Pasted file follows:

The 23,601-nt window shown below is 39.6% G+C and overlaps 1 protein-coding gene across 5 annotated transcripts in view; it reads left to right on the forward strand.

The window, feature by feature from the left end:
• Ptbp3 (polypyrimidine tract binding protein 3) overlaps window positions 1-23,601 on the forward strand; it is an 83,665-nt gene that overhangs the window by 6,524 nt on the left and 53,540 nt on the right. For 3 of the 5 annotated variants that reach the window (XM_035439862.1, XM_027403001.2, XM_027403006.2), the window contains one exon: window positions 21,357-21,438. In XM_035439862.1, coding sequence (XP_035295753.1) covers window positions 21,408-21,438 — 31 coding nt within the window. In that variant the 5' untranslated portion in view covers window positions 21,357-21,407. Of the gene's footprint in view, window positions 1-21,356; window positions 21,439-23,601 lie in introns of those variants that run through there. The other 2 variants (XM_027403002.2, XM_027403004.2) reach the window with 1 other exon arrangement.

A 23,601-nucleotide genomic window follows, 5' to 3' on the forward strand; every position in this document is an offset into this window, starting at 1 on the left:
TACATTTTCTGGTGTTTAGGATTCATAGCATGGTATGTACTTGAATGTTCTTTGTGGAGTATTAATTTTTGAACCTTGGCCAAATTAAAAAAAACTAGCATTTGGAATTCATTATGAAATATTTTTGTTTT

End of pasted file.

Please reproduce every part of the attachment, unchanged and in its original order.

The 23,601-nt window shown below is 39.6% G+C and overlaps 1 protein-coding gene across 5 annotated transcripts in view; it reads left to right on the forward strand.

The window, feature by feature from the left end:
• Ptbp3 (polypyrimidine tract binding protein 3) overlaps window positions 1-23,601 on the forward strand; it is an 83,665-nt gene that overhangs the window by 6,524 nt on the left and 53,540 nt on the right. For 3 of the 5 annotated variants that reach the window (XM_035439862.1, XM_027403001.2, XM_027403006.2), the window contains one exon: window positions 21,357-21,438. In XM_035439862.1, coding sequence (XP_035295753.1) covers window positions 21,408-21,438 — 31 coding nt within the window. In that variant the 5' untranslated portion in view covers window positions 21,357-21,407. Of the gene's footprint in view, window positions 1-21,356; window positions 21,439-23,601 lie in introns of those variants that run through there. The other 2 variants (XM_027403002.2, XM_027403004.2) reach the window with 1 other exon arrangement.

A 23,601-nucleotide genomic window follows, 5' to 3' on the forward strand; every position in this document is an offset into this window, starting at 1 on the left:
TACATTTTCTGGTGTTTAGGATTCATAGCATGGTATGTACTTGAATGTTCTTTGTGGAGTATTAATTTTTGAACCTTGGCCAAATTAAAAAAAACTAGCATTTGGAATTCATTATGAAATATTTTTGTTTT